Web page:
The current study heavily relies on Culture and Learning Theories assuming that onscreen violence might incite certain vulnerable segments of society to react violently especially when they come across similar situations as portrayed in fictional world of films. As Bandura (1986) indicated that most of us especially children learn and adopt behavior following striking role models both in real world and media.5

Moreover this study also investigates Inhibitory and Disinhibitory Effects of learning theories in the justification of criminal violence both on and off screen, hypothesizing that people learn and adopt deviant and even criminal behaviors as a ready reaction and quick solution to social injustice when they observe reward and positive reinforcement for deviant actions in media. Even when majority of viewers might not turn criminal in reaction to exposure to violent films, they might get converted into either desensitized or fearful human beings since they possibly take onscreen depiction of violence as a representative reality of its age.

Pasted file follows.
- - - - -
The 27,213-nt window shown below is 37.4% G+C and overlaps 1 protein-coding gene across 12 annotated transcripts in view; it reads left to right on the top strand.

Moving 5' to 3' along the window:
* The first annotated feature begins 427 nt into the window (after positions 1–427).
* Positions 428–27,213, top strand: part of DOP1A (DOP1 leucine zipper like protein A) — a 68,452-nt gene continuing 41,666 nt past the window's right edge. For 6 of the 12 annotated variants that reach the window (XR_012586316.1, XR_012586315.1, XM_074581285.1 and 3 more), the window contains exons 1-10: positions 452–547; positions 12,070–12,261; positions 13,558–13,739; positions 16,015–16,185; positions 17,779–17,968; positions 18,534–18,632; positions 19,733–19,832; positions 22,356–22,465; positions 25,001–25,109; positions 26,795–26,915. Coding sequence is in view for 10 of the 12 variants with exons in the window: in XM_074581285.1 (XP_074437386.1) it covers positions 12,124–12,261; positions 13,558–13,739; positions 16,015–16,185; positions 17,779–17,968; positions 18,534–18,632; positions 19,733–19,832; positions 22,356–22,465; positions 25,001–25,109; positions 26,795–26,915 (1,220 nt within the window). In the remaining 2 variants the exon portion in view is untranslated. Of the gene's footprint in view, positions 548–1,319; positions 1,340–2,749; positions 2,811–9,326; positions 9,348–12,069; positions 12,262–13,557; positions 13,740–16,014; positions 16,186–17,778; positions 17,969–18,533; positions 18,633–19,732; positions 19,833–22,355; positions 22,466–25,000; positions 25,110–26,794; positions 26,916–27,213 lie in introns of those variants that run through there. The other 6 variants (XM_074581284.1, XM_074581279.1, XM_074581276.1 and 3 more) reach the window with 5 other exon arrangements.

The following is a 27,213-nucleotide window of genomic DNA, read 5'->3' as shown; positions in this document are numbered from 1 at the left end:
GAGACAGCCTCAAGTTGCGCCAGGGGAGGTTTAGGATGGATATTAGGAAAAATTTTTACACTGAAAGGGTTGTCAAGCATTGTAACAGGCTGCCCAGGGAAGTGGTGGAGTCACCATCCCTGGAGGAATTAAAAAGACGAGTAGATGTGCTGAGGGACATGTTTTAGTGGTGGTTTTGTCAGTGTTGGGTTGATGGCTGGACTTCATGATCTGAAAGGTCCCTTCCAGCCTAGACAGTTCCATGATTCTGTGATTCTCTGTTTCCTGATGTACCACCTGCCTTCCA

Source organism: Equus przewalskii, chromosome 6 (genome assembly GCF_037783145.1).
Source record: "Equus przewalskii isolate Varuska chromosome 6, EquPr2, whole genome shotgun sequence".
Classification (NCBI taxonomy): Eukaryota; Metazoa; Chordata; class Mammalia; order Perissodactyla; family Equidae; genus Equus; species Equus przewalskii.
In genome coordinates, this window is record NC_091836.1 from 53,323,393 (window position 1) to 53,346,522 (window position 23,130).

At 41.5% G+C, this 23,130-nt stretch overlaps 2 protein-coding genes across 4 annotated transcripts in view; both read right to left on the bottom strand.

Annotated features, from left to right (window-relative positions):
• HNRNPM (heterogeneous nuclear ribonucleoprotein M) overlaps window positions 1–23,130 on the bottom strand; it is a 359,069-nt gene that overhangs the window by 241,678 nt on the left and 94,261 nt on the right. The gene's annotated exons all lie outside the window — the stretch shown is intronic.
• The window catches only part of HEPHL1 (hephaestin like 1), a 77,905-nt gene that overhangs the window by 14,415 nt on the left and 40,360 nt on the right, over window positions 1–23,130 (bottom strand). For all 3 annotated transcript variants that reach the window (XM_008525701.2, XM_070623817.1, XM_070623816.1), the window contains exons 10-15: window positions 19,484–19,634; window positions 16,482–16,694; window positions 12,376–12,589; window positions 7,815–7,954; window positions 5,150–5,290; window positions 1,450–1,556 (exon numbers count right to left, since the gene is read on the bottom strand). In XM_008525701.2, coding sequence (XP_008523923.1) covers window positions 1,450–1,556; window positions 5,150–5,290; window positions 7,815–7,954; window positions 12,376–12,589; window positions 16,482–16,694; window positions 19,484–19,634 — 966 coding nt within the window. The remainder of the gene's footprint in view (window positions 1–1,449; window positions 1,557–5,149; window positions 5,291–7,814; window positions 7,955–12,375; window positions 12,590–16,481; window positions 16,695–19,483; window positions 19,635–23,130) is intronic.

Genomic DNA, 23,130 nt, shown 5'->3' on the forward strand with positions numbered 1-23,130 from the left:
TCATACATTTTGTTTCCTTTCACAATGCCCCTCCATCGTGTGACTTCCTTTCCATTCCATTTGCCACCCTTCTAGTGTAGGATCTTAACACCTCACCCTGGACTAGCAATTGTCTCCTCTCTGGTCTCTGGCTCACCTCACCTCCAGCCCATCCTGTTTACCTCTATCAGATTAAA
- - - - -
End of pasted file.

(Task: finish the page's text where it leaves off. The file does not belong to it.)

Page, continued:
The objective of this study is to evaluate if there is any correlation between the fictional world of violent crimes in highly popular Indian films and factual world of criminal violence in Pakistani society.